ATLANTA (CBS/AP) The Ohio Department of Corrections is considering offering prisoners weekend brunch. But the prisoners are unlikely to be getting mimosas or eggs benedict. The decision is part of a belt tightening trend that's hitting several state penetentiary systems.
Georgia prisoners already don't get lunch on the weekends, and the Department of Corrections recently eliminated the midday meal on Fridays, too. Other states are cutting back on milk and fresh fruit.
Officials say prisoners are still getting enough calories, but family members and critics say the changes could make prisoners irritable and food a valuable commodity, increasing the possibility of violence.
In Georgia, inmates are still getting the same number of daily calories: 2,800 for men and 2,300 for women. The portions at breakfast and dinner are bigger on days only two meals are served.
Almost 5 percent of the state's 58,295 prisoners still get three meals every day because they are diabetic, pregnant or have other special health needs.
Barbara Helie, whose 25-year-old son Nicholas is serving time for armed robbery in Valdosta State Prison, said he would go hungry without the roughly $60 a week she puts into his account to buy instant soups, cheese, beef sticks and other snacks at the prison commissary.
"I don't know how the guys who don't have someone on the outside helping out handle it," Helie said. "Food has been an ongoing issue for him ... He's hungry a lot."
Georgia's fast-growing prison system — the fifth-largest in the nation — has been hit hard by the same budget woes plaguing other states. For the current fiscal year, the state has slashed almost 10 percent from the state Department of Corrections' $1.1 billion budget.
Friday lunches were a casualty of the department's decision to save money on gas and other costs by scaling back the prisoner work week from five eight-hour days to four 10-hour days, said Calvin Brown, Georgia Department of Corrections Deputy Director of Facility Operations. He couldn't say how much the state is saving.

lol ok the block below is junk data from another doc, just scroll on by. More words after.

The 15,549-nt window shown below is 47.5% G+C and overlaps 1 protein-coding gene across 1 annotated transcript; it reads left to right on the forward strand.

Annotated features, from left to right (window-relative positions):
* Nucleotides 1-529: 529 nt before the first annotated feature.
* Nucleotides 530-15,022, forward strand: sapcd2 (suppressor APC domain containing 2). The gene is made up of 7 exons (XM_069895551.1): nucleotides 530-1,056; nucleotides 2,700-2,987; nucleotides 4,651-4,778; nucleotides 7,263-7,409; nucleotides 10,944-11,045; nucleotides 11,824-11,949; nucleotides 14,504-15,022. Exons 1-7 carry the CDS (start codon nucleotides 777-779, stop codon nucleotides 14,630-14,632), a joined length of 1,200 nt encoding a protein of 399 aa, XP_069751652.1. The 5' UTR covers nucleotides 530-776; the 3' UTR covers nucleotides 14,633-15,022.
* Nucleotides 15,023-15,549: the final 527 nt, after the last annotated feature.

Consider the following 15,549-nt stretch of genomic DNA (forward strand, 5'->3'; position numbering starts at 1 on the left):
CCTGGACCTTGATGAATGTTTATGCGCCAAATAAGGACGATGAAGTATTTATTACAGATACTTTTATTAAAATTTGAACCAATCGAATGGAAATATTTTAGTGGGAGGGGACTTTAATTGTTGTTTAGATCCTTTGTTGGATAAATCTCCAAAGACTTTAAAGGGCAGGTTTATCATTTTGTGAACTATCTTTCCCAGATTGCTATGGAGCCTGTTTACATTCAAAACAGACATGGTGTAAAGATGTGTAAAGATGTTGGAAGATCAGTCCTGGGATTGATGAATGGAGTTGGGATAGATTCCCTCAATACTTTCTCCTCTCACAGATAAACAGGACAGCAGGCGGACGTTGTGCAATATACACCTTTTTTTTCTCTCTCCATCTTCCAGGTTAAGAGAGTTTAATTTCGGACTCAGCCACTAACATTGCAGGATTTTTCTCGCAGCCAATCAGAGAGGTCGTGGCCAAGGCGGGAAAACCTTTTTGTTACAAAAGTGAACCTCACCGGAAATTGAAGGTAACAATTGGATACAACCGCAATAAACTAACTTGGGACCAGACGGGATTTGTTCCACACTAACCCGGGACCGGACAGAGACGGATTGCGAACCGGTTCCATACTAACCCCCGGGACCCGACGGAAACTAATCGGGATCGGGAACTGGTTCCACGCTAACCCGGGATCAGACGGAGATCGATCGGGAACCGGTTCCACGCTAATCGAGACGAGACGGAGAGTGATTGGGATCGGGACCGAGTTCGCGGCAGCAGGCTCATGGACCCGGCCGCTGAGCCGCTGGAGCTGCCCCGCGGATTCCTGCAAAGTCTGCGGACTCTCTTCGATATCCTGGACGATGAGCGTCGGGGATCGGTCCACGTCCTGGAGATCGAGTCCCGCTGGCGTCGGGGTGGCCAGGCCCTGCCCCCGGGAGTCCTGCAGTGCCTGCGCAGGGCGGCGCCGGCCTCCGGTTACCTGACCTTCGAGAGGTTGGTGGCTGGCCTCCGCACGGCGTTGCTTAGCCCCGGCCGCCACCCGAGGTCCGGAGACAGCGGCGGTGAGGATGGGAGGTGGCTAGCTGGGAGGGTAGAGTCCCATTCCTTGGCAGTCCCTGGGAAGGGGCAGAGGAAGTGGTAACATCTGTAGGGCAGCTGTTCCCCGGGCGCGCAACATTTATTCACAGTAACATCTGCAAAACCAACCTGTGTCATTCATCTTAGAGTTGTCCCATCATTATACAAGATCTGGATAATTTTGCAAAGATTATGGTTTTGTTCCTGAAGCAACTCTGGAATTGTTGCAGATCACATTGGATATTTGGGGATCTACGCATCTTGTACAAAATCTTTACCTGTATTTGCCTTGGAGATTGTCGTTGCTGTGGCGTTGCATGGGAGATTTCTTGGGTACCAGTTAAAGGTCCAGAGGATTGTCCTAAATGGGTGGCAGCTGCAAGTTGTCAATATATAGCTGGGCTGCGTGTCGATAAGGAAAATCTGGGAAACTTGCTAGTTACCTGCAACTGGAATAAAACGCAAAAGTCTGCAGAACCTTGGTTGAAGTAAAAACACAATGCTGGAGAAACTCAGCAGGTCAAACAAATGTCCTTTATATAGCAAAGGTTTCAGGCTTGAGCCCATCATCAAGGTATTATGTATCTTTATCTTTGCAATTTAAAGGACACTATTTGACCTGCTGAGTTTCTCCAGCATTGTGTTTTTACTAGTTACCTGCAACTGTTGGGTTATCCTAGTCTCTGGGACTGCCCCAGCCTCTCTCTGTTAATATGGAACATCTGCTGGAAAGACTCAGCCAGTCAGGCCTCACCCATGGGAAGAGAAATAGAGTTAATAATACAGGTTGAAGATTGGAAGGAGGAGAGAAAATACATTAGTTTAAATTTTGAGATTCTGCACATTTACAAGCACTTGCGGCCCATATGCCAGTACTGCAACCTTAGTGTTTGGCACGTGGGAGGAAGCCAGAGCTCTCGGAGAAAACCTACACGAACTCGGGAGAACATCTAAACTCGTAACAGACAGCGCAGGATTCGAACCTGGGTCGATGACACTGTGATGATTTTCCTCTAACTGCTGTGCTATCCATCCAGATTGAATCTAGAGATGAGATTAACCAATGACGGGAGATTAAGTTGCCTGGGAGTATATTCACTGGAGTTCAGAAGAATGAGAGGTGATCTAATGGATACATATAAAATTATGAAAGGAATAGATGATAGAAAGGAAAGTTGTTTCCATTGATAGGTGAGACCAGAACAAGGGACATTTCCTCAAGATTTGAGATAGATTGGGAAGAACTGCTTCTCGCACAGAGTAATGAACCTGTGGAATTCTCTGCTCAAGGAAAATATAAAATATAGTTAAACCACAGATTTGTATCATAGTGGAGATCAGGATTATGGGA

For years now, Georgia prisoners have received only two meals a day on weekends because they don't work, so now the same holds true on Fridays. They get three meals on work days because they are exerting themselves on road crews and litter pick up.
There are no federal minimum caloric standards for state prison systems, though they are encouraged to adhere to guidelines established by the Institute of Medicine of the National Academies Food and Nutrition Board. Georgia officials say they follow those guidelines, and Brown said there have been some complaints from inmates and family members but no lawsuits.
In Ohio, prisons director Terry Collins said eliminating breakfast on the weekends and replacing it with brunch "could save us some real dollars when it comes to staffing and food costs."
He said the move would not upset prisoners because it would not sacrifice quality.
"I don't expect them to be as good as mom's home cooking, but the food should be cooked and presented properly," Collins said.
Other states have kept three meals but are scaling back menus. Earlier this month, Alabama reduced the milk and fresh fruit it serves to save $700,000. Alabama inmates now receive an apple or an orange once a week, down from twice a week. Milk has been reduced from seven servings per week to three. Tennessee has also cut back on milk portions for men — from two servings a day to one — to save $600,000.
Gordon Crews, a professor at Marshall University in West Virginia, wrote a book looking at correctional violence and said historically there have been links between food and problems behind bars. He pointed to a February riot at the Reeves County Detention Center in Texas caused in part by poor food quality.
"A lot of prisoners will see something like that as some kind of retribution against them or some kind of mistreatment," Crews said. "It'll be something that the correctional staff will pay the price for ... another reason (for inmates) to argue and fight back."
In Georgia, reports of inmate assaults — on both staff and other inmates — are up substantially for fiscal year 2009 over the year before, according to data obtained by The Associated Press through an open records request.
Prison officials deny the increase has anything to do with the shrinking menu but didn't provide an explanation.
Sara Totonchi, of the Southern Center for Human Rights, called the elimination of Friday lunch part of a troubling trend of budget cuts in Georgia's correctional system.
"We don't think this is a good idea," she said. "It destabilizes things inside the prison and that is not good for any of the inmates or staff."